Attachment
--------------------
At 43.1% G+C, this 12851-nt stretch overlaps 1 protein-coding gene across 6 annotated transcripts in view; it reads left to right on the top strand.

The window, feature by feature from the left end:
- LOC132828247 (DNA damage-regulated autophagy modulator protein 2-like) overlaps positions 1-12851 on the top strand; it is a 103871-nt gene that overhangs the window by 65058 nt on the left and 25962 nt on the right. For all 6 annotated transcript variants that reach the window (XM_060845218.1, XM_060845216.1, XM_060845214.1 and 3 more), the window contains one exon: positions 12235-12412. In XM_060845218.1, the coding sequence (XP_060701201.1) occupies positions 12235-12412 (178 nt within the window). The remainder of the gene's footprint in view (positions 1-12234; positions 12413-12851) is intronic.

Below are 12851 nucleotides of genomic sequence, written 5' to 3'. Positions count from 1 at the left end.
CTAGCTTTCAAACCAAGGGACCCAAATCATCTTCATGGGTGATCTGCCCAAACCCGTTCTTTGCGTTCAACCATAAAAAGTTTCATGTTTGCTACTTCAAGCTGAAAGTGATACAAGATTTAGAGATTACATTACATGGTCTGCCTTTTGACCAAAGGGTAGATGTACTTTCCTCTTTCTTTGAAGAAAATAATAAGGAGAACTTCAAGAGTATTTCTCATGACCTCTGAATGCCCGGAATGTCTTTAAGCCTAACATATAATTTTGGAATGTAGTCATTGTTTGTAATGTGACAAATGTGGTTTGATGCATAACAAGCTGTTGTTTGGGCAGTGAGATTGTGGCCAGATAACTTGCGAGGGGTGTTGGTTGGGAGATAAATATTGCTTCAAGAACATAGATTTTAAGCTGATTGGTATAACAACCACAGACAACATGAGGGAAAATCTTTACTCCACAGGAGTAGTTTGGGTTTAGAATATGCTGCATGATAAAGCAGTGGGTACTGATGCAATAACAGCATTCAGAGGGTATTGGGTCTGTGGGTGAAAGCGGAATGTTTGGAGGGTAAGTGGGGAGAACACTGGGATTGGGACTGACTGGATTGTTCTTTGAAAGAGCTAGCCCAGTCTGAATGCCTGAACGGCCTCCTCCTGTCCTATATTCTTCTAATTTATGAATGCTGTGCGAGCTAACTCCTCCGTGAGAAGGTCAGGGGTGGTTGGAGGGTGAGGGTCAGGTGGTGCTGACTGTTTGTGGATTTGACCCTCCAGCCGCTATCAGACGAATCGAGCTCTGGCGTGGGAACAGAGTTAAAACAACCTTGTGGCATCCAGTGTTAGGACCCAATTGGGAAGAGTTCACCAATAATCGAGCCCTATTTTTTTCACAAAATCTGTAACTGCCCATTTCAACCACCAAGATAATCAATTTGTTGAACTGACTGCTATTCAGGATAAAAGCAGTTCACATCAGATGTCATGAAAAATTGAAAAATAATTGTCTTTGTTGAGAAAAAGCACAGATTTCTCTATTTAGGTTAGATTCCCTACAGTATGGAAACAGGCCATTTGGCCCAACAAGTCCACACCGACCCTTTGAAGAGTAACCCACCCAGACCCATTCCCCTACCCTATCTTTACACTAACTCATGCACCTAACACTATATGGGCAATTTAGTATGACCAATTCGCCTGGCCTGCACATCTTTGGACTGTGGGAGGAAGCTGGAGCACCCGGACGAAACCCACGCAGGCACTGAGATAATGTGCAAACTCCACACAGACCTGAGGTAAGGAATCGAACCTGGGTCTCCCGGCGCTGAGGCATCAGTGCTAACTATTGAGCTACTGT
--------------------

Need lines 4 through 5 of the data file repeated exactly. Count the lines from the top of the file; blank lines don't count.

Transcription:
Below are 12851 nucleotides of genomic sequence, written 5' to 3'. Positions count from 1 at the left end.
CTAGCTTTCAAACCAAGGGACCCAAATCATCTTCATGGGTGATCTGCCCAAACCCGTTCTTTGCGTTCAACCATAAAAAGTTTCATGTTTGCTACTTCAAGCTGAAAGTGATACAAGATTTAGAGATTACATTACATGGTCTGCCTTTTGACCAAAGGGTAGATGTACTTTCCTCTTTCTTTGAAGAAAATAATAAGGAGAACTTCAAGAGTATTTCTCATGACCTCTGAATGCCCGGAATGTCTTTAAGCCTAACATATAATTTTGGAATGTAGTCATTGTTTGTAATGTGACAAATGTGGTTTGATGCATAACAAGCTGTTGTTTGGGCAGTGAGATTGTGGCCAGATAACTTGCGAGGGGTGTTGGTTGGGAGATAAATATTGCTTCAAGAACATAGATTTTAAGCTGATTGGTATAACAACCACAGACAACATGAGGGAAAATCTTTACTCCACAGGAGTAGTTTGGGTTTAGAATATGCTGCATGATAAAGCAGTGGGTACTGATGCAATAACAGCATTCAGAGGGTATTGGGTCTGTGGGTGAAAGCGGAATGTTTGGAGGGTAAGTGGGGAGAACACTGGGATTGGGACTGACTGGATTGTTCTTTGAAAGAGCTAGCCCAGTCTGAATGCCTGAACGGCCTCCTCCTGTCCTATATTCTTCTAATTTATGAATGCTGTGCGAGCTAACTCCTCCGTGAGAAGGTCAGGGGTGGTTGGAGGGTGAGGGTCAGGTGGTGCTGACTGTTTGTGGATTTGACCCTCCAGCCGCTATCAGACGAATCGAGCTCTGGCGTGGGAACAGAGTTAAAACAACCTTGTGGCATCCAGTGTTAGGACCCAATTGGGAAGAGTTCACCAATAATCGAGCCCTATTTTTTTCACAAAATCTGTAACTGCCCATTTCAACCACCAAGATAATCAATTTGTTGAACTGACTGCTATTCAGGATAAAAGCAGTTCACATCAGATGTCATGAAAAATTGAAAAATAATTGTCTTTGTTGAGAAAAAGCACAGATTTCTCTATTTAGGTTAGATTCCCTACAGTATGGAAACAGGCCATTTGGCCCAACAAGTCCACACCGACCCTTTGAAGAGTAACCCACCCAGACCCATTCCCCTACCCTATCTTTACACTAACTCATGCACCTAACACTATATGGGCAATTTAGTATGACCAATTCGCCTGGCCTGCACATCTTTGGACTGTGGGAGGAAGCTGGAGCACCCGGACGAAACCCACGCAGGCACTGAGATAATGTGCAAACTCCACACAGACCTGAGGTAAGGAATCGAACCTGGGTCTCCCGGCGCTGAGGCATCAGTGCTAACTATTGAGCTACTGT